Perhaps these are ideas that the Media Development Authority can look into. Or even better — given bloggers' instinctive aversion to anything state-prescribed — perhaps local denizens of the blogosphere could get together to evolve their own self-regulating code.

They could take their cue from the Media Bloggers Association (MBA) in the US. This is "dedicated to promoting, protecting and educating" its members; supporting the development of "citizen journalism" as a distinct form of media; and helping to extend the power of the press — with all the rights and responsibilities this entails — to citizens.

The MBA, one blogger argues, does valuable service by "helping to shield bloggers from intimidation and frivolous defamation lawsuits, a problem that has been getting worse recently".

Perhaps the Singapore Press Club can play a similar role, if it amends its constitution to appeal to a wider category of citizen journalists — although it would not be surprising if its leadership prefers to focus its resources more on full-time journalists in the mainstream media.

A more obvious route is for bloggers to form their own association. There are already informal channels for collaboration among bloggers, which they may wish to take further. Some got together to organise the Singapore Bloggers Convention last year. Another fruit of collaboration is Tomorrow.sg, a blog aggregator featuring current postings from the local blogosphere.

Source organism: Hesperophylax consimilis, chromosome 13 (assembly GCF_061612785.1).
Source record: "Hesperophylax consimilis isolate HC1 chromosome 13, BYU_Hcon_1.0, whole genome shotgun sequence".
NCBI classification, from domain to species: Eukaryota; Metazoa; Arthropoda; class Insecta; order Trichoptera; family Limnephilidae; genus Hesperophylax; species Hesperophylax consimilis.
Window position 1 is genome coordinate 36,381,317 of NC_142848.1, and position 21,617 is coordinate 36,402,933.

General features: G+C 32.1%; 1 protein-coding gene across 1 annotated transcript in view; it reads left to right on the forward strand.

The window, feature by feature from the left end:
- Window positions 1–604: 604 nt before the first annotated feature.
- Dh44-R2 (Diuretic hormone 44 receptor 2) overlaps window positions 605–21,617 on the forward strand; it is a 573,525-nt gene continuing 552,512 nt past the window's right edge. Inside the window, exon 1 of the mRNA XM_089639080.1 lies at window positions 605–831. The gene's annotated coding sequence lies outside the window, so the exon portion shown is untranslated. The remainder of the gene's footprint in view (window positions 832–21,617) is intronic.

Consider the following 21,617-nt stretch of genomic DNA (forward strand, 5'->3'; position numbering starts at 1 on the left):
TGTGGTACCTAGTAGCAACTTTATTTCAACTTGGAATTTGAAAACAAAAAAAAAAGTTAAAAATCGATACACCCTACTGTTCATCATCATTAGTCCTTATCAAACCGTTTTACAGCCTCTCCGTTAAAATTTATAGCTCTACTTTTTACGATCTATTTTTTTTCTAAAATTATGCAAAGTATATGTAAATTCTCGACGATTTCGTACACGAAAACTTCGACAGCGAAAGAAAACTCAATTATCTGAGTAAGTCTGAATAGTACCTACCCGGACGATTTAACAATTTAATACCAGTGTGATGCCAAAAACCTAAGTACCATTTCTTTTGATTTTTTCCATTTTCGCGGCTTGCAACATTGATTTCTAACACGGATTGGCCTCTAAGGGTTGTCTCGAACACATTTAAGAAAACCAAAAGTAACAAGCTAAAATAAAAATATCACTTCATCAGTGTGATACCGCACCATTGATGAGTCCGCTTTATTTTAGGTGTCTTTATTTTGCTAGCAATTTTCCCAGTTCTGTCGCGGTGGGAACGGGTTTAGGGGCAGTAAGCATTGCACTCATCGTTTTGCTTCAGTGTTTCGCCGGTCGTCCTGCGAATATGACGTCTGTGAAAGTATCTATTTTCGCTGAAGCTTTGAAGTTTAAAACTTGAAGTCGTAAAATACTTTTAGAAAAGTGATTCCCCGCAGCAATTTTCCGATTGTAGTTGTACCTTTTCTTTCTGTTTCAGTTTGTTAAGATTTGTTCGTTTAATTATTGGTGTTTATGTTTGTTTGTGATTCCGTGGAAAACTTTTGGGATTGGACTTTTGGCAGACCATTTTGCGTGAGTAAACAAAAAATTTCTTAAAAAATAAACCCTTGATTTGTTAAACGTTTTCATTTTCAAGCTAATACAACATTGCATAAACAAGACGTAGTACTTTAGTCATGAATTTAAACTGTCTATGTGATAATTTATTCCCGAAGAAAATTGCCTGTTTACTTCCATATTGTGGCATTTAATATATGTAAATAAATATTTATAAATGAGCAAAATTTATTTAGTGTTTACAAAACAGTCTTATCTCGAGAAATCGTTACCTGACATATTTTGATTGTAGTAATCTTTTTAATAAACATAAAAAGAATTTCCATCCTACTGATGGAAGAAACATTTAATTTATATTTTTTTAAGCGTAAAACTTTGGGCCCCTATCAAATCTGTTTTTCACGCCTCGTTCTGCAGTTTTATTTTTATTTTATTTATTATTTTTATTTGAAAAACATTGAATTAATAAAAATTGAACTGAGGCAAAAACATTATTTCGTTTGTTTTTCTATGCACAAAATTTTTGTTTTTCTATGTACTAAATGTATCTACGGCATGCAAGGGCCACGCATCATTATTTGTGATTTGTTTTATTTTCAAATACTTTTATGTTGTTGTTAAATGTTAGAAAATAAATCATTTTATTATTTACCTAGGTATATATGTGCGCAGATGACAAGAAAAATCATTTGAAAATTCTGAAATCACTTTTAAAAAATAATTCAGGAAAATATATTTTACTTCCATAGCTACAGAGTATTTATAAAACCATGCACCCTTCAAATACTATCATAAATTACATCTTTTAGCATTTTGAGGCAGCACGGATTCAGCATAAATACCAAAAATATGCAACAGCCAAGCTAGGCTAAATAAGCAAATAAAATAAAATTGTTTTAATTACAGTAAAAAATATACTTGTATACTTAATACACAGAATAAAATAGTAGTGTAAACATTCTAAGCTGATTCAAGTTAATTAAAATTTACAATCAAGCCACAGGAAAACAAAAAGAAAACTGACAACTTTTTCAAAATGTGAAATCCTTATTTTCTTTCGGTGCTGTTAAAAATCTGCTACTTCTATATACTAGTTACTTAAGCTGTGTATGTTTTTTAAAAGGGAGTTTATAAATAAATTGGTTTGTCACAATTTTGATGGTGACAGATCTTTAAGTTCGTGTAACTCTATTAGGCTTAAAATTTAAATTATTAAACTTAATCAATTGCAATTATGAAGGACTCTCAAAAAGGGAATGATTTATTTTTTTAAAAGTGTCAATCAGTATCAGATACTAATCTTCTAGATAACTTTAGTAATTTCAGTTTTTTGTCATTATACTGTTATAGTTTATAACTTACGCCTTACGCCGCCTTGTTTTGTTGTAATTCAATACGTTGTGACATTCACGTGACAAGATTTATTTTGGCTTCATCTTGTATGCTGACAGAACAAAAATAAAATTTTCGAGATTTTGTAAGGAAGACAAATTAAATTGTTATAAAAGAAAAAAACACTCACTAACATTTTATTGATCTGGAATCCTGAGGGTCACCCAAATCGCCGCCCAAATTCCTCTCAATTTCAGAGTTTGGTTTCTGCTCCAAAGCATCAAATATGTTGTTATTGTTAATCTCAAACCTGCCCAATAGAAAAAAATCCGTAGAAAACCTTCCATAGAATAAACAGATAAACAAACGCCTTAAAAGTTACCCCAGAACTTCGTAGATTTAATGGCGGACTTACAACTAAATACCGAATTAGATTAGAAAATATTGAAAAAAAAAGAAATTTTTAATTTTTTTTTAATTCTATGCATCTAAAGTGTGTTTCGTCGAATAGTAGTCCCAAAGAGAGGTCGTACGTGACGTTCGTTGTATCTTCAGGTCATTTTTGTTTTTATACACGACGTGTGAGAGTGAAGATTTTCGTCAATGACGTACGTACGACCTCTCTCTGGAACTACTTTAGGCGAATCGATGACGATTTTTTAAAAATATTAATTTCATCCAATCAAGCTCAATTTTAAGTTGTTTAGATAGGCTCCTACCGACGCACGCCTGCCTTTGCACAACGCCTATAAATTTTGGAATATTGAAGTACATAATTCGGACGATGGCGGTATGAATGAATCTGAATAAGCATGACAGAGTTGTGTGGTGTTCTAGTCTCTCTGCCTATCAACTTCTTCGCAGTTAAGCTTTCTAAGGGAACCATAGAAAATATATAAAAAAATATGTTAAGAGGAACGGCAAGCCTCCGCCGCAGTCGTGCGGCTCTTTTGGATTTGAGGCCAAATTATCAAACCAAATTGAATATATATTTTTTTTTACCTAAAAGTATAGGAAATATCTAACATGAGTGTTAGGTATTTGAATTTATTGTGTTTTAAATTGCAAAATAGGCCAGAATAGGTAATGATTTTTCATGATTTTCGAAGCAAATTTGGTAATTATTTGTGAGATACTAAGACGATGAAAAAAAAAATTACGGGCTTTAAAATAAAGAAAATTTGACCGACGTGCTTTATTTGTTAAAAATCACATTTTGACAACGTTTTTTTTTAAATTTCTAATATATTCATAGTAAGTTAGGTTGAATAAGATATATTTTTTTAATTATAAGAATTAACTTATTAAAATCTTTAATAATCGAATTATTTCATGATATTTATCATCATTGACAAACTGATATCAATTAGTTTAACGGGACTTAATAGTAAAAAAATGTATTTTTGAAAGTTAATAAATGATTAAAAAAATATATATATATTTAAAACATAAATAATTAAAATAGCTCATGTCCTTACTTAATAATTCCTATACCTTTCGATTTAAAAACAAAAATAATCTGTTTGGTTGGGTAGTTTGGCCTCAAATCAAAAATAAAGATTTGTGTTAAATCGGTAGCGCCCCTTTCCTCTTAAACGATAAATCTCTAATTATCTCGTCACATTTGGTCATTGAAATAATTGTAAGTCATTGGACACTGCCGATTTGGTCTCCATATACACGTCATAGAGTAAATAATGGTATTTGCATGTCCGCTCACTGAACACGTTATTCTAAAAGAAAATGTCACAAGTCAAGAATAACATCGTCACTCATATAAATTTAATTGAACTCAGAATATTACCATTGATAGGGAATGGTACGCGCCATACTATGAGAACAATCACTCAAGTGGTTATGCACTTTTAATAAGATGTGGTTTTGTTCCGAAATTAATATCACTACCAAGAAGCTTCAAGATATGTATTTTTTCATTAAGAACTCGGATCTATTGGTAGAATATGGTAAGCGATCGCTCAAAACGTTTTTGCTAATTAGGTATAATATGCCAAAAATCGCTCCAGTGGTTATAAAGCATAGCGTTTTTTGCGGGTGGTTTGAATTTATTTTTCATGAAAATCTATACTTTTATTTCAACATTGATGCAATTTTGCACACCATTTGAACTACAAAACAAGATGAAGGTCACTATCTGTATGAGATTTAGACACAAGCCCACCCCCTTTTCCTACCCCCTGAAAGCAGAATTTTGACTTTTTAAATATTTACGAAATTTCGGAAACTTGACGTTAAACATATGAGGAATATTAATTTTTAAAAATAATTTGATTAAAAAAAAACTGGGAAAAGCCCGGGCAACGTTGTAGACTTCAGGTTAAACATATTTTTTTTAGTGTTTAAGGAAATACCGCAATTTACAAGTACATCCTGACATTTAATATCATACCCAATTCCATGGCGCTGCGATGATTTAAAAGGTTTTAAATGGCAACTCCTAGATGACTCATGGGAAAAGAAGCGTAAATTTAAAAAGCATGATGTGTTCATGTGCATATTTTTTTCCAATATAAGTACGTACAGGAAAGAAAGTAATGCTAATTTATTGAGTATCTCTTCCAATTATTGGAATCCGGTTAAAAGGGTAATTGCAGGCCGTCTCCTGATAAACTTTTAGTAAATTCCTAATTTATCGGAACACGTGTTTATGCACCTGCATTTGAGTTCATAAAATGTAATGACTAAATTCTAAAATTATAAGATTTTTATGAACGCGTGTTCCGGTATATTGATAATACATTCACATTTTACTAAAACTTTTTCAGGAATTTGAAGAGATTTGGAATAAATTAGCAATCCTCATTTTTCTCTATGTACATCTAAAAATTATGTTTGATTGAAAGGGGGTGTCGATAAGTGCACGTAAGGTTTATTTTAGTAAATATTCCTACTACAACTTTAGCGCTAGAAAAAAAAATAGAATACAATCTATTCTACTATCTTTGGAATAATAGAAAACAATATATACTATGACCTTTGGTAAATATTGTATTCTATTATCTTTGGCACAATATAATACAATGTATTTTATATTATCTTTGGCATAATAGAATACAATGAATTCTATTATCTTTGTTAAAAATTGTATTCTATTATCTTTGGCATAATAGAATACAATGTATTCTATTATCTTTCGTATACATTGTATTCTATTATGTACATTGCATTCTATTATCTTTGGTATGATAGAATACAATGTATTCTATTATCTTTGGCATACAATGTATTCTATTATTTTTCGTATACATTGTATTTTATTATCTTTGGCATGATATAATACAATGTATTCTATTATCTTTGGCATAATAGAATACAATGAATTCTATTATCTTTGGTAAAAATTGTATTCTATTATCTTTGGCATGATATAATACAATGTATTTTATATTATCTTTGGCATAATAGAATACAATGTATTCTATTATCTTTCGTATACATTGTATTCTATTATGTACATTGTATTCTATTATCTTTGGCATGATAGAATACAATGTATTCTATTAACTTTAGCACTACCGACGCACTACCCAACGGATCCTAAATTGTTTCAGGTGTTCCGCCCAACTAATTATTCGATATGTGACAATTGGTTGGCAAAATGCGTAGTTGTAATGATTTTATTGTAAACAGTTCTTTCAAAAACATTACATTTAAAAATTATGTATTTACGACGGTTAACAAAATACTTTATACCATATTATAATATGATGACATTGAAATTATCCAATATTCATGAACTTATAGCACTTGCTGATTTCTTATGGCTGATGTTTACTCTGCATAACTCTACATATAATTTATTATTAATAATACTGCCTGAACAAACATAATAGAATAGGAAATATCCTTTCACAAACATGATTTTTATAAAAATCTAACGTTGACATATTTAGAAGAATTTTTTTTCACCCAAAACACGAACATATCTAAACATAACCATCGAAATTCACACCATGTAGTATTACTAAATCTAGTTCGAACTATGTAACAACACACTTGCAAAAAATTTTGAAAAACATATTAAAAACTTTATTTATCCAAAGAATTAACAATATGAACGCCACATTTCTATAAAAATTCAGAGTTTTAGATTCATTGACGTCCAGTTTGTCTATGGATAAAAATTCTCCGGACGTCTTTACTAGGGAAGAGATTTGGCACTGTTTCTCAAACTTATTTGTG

There is an increasing need for bloggers to stand up, represent and self-regulate their own community more formally. This is also ideal. Otherwise, like other media, blogs may soon find themselves under closer scrutiny by media regulators in Singapore.

Dharmendra Yadav


Anonymous said...

I believe that self-regulation is by definition in the form of an invisible hand, much like how free markets supposedly regulated (ideally), not conscious regulation by members of the community.

When a central body is designated to regulate, there is no difference whether it is made up of the public or by the govt. They will face the same issues of deciding what is right or wrong, policing, enforcing. The whole exercise will still fail as no one can (or should) claim control over the internet.

As long as there is sufficient connectivity amongst netizens, extreme views will be taken apart. Yes, Tomorrow.sg may be a part of the self-regulation process, but it is not because they have the absolute authority to decide what is right or wrong. Acting only as a central node, it shortens the 'distance' between the local blogs, allowing blog readers like myself to access different views. Through sufficient follow-up comments and trackbacks, there is an aggregate opinion, the self-regulated result. These central nodes do have strong influences, as they can choose what to post/link and what not to, but if the general opinion is that they are failing in their role, another node can arise to take their place.

That said, reality is far from ideal, but my point is that self-regulation is not and should not be about top-down enforcement of rules, be it by the govt or by public citizens.

Anonymous said...